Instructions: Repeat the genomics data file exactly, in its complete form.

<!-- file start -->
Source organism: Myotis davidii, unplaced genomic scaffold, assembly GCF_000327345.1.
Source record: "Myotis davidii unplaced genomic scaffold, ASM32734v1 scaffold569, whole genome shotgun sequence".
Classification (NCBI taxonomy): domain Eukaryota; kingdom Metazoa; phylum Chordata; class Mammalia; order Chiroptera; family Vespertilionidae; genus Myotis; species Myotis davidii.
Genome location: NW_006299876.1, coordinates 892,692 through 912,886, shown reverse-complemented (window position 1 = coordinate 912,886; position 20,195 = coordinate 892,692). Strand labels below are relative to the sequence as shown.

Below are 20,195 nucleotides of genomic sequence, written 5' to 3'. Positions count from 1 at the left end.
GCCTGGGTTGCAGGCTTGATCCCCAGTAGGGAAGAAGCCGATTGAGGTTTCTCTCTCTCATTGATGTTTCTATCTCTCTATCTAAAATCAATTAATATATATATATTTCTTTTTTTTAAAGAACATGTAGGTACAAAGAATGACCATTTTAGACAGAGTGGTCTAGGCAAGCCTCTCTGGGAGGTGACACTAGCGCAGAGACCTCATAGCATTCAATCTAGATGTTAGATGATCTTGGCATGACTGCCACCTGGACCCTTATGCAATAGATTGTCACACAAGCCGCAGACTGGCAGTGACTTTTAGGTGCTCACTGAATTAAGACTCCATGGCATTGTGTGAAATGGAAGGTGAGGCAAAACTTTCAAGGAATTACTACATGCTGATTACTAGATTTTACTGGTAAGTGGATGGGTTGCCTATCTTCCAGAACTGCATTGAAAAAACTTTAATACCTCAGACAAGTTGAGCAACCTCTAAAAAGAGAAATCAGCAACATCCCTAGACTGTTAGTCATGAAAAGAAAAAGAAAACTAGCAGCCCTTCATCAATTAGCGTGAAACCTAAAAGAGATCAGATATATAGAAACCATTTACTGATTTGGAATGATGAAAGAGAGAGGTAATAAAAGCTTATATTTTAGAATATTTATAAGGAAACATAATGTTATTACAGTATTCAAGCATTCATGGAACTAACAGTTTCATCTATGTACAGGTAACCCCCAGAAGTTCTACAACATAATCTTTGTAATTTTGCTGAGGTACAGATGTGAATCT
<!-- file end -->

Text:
Source organism: Myotis davidii, unplaced genomic scaffold, assembly GCF_000327345.1.
Source record: "Myotis davidii unplaced genomic scaffold, ASM32734v1 scaffold569, whole genome shotgun sequence".
Classification (NCBI taxonomy): domain Eukaryota; kingdom Metazoa; phylum Chordata; class Mammalia; order Chiroptera; family Vespertilionidae; genus Myotis; species Myotis davidii.
Genome location: NW_006299876.1, coordinates 892,692 through 912,886, shown reverse-complemented (window position 1 = coordinate 912,886; position 20,195 = coordinate 892,692). Strand labels below are relative to the sequence as shown.

Below are 20,195 nucleotides of genomic sequence, written 5' to 3'. Positions count from 1 at the left end.
GCCTGGGTTGCAGGCTTGATCCCCAGTAGGGAAGAAGCCGATTGAGGTTTCTCTCTCTCATTGATGTTTCTATCTCTCTATCTAAAATCAATTAATATATATATATTTCTTTTTTTTAAAGAACATGTAGGTACAAAGAATGACCATTTTAGACAGAGTGGTCTAGGCAAGCCTCTCTGGGAGGTGACACTAGCGCAGAGACCTCATAGCATTCAATCTAGATGTTAGATGATCTTGGCATGACTGCCACCTGGACCCTTATGCAATAGATTGTCACACAAGCCGCAGACTGGCAGTGACTTTTAGGTGCTCACTGAATTAAGACTCCATGGCATTGTGTGAAATGGAAGGTGAGGCAAAACTTTCAAGGAATTACTACATGCTGATTACTAGATTTTACTGGTAAGTGGATGGGTTGCCTATCTTCCAGAACTGCATTGAAAAAACTTTAATACCTCAGACAAGTTGAGCAACCTCTAAAAAGAGAAATCAGCAACATCCCTAGACTGTTAGTCATGAAAAGAAAAAGAAAACTAGCAGCCCTTCATCAATTAGCGTGAAACCTAAAAGAGATCAGATATATAGAAACCATTTACTGATTTGGAATGATGAAAGAGAGAGGTAATAAAAGCTTATATTTTAGAATATTTATAAGGAAACATAATGTTATTACAGTATTCAAGCATTCATGGAACTAACAGTTTCATCTATGTACAGGTAACCCCCAGAAGTTCTACAACATAATCTTTGTAATTTTGCTGAGGTACAGATGTGAATCT